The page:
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The deeper meaning of IG-11 in ‘The Mandalorian’ season 3

He might be more essential than people realize.

Image via Disney Plus

IG-11 played an essential part at the beginning of The Mandalorian, and in season three, his return could represent a turning point for Mando.

In season one, IG-11 was an assassin droid programmed to follow the Bounty Hunters Guild protocol. He took a bounty and sought to kill Grogu. and Mando’s Ugnaught ally Kuiil reprogrammed him into a nurse droid who assisted Mando in his battle against Moff Gideon‘s Imperial forces. This was a big deal. Mando had a burning hatred for droids and didn’t trust them, but after realizing IG-11 wasn’t alive and simply following its orders, he began to trust him.

Mando goes as far as taking off his helmet and showing the droid his face — an act that’s not allowed as a member of the Children of the Watch — to heal his injuries. Their adventure takes them on a barge floating on a lava river that leads to Moff’s stormtroopers at its end and things are looking dire for Mando’s team. IG-11’s main objective is to protect Grogu, so the droid goes into the burning lava and self-destructs to take out their enemies, allowing Mando’s team to pass through and eventually disable Gideon’s TIE fighter and escape the planet.

In The Mandalorian season three, Mando is on a quest to return to Mandalore and bathe in the living waters underneath the mines as a way to redeem himself for having taken off his helmet. The main problem is that Mandalore is believed to be poisonous and the mines have supposedly been destroyed, so fulfilling this mission won’t be easy. As always, Mando has a plan.

Mando first goes to Nevarro and it’s been given a major upgrade since season one and a statue of IG-11 has been erected in honor of the brave droid. Mando asks if Grogu remembers his old friend before meeting with Greef Karga who’s now the High Magistrate. After they win a battle in the streets against space pirates led by Pirate King Gorian Shard, Mando reveals that he needs someone he can trust to help him explore Mandalore and he wants IG-11 to be the one to do it. Karga explains that he’s mostly destroyed, but Mando won’t change his mind and he attempts to bring him back online with his remaining upper body parts.

It works, but the results aren’t what he’s hoping for. IG-11 powers up and attacks Grogu like an infected in The Last of Us because he returns to his factory settings. Karga’s droid pushes a bust of Karga on IG-11’s head and stops him cold before he finishes the job. Now Mando has to rely on the little Anzellans to fix IG-11 and it’ll take some time before that happens.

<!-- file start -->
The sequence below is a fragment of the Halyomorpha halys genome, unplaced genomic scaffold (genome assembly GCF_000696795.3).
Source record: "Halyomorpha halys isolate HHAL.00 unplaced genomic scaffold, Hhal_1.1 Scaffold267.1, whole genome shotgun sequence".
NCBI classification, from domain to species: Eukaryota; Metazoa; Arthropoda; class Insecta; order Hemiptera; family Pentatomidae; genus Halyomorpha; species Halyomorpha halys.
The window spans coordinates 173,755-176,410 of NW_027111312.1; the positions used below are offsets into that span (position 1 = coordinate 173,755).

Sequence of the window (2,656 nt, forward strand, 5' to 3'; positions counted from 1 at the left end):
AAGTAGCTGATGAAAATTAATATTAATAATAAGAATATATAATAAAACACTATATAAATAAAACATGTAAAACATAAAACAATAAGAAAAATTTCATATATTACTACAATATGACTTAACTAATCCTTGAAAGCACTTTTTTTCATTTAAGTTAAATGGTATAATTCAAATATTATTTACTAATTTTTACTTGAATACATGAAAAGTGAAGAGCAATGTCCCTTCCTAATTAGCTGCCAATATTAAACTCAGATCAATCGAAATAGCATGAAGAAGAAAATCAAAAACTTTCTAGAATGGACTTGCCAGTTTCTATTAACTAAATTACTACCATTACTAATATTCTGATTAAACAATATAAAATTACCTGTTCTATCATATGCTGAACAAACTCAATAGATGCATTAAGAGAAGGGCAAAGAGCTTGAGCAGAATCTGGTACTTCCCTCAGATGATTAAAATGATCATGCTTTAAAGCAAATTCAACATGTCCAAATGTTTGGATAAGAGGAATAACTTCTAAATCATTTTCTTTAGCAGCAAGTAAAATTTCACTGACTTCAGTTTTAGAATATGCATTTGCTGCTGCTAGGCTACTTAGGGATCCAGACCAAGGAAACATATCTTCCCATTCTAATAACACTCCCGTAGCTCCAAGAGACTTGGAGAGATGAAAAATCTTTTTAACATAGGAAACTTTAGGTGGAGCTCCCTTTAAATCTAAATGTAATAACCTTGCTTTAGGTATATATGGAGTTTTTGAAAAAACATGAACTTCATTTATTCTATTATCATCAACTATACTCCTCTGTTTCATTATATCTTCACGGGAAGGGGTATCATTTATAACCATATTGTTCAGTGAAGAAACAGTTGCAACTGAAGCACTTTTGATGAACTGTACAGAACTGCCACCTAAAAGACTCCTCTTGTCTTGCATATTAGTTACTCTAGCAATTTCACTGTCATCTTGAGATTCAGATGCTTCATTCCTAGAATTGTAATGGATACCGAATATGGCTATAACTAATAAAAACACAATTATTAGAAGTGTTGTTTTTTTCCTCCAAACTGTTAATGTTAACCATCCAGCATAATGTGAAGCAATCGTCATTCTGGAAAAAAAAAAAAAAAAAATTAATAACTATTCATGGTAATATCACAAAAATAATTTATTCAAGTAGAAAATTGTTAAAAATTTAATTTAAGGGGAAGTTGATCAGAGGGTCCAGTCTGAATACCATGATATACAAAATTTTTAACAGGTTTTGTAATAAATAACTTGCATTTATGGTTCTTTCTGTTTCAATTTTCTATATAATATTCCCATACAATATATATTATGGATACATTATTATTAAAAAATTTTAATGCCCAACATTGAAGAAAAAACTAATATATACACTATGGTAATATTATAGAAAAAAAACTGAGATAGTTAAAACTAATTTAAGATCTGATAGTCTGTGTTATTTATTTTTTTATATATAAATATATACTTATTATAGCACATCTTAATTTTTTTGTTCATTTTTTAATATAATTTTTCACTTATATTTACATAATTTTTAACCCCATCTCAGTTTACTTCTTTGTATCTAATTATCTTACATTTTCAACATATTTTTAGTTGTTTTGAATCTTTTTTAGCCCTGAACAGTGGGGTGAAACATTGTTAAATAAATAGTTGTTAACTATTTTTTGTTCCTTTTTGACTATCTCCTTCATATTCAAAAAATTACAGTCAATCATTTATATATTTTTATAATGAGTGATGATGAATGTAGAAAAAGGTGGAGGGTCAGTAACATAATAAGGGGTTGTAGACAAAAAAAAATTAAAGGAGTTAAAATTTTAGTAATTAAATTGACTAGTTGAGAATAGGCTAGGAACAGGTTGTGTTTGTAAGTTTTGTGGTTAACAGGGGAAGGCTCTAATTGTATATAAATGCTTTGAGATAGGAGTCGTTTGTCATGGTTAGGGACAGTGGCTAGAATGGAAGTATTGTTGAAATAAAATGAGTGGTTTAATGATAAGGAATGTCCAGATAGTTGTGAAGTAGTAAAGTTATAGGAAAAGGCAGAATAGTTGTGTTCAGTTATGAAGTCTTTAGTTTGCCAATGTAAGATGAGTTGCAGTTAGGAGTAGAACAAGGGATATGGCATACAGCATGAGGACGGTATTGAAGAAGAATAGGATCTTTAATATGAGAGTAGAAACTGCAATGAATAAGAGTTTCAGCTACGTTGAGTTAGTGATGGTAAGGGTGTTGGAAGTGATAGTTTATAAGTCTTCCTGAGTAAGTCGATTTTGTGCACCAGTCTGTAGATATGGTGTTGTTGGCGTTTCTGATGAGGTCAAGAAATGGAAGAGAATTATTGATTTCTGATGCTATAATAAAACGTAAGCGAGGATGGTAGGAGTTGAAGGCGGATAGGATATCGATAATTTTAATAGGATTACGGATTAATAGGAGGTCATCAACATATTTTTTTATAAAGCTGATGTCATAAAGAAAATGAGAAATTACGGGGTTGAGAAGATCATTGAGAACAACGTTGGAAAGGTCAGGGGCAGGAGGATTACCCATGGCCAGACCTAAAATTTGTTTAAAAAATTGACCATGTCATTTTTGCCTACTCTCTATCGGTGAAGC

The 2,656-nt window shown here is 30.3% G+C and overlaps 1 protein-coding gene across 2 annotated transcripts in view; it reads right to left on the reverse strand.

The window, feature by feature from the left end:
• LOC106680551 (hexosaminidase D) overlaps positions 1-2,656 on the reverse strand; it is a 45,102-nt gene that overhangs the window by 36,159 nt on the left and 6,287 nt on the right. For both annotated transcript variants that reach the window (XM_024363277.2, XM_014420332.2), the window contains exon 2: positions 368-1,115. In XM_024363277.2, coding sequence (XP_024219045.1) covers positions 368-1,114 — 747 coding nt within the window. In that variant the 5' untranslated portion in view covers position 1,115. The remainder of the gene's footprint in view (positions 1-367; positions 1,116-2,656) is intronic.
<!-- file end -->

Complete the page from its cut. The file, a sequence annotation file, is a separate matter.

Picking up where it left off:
Image via Disney Plus

There’s more to this story than just Mando needing another ally on his quest. His attempts to bring IG-11 back mirror his own quest of redeeming himself in the living waters underneath Mandalore. They both represent a resurrection of sorts and becoming quintessentially good. Mando wants to be a Mandalorian again and he’ll go to great lengths to get it, which falls in line with the creed of his people.

Mando hated droids in the beginning of the series because, during the Clone Wars, battle droids attacked his home planet and killed his parents when he was a child. It’s not surprising that he would grow up to hate droids, but there’s also a narrative that runs parallel with this idea that deserves examination. Mando is very similar to a droid himself. He follows orders, his “programming,” his monotone voice, and his Mandalorian armor give him a droid-like appearance. He’s not even able to take off his helmet, thus denying his own humanity.

The Mandalorian Season three episode 1 - IG-11
Screengrab via Disney Plus

Before IG-11 sacrificed himself, Mando tried to convince him not to because they needed him. IG-11 tells him not to be sad, which Mando denies being, but IG-11 analyzed his voice and knew that he was lying. It took a droid’s sacrifice to make him realize how much he actually cared and IG-11 was redeemed in Mando’s eyes. Redemption is a major theme in The Mandalorian season three, and it’s shown that Mando’s come such a long way already.

Mando’s hatred of droids could be seen as a subconscious disapproval of himself, and in turn, his acceptance of IG-11 could be seen as an acceptance of himself. If IG-11 can go from an incredibly dangerous assassin into a sympathetic figure, then so can he.

About the author

Ethan Alexander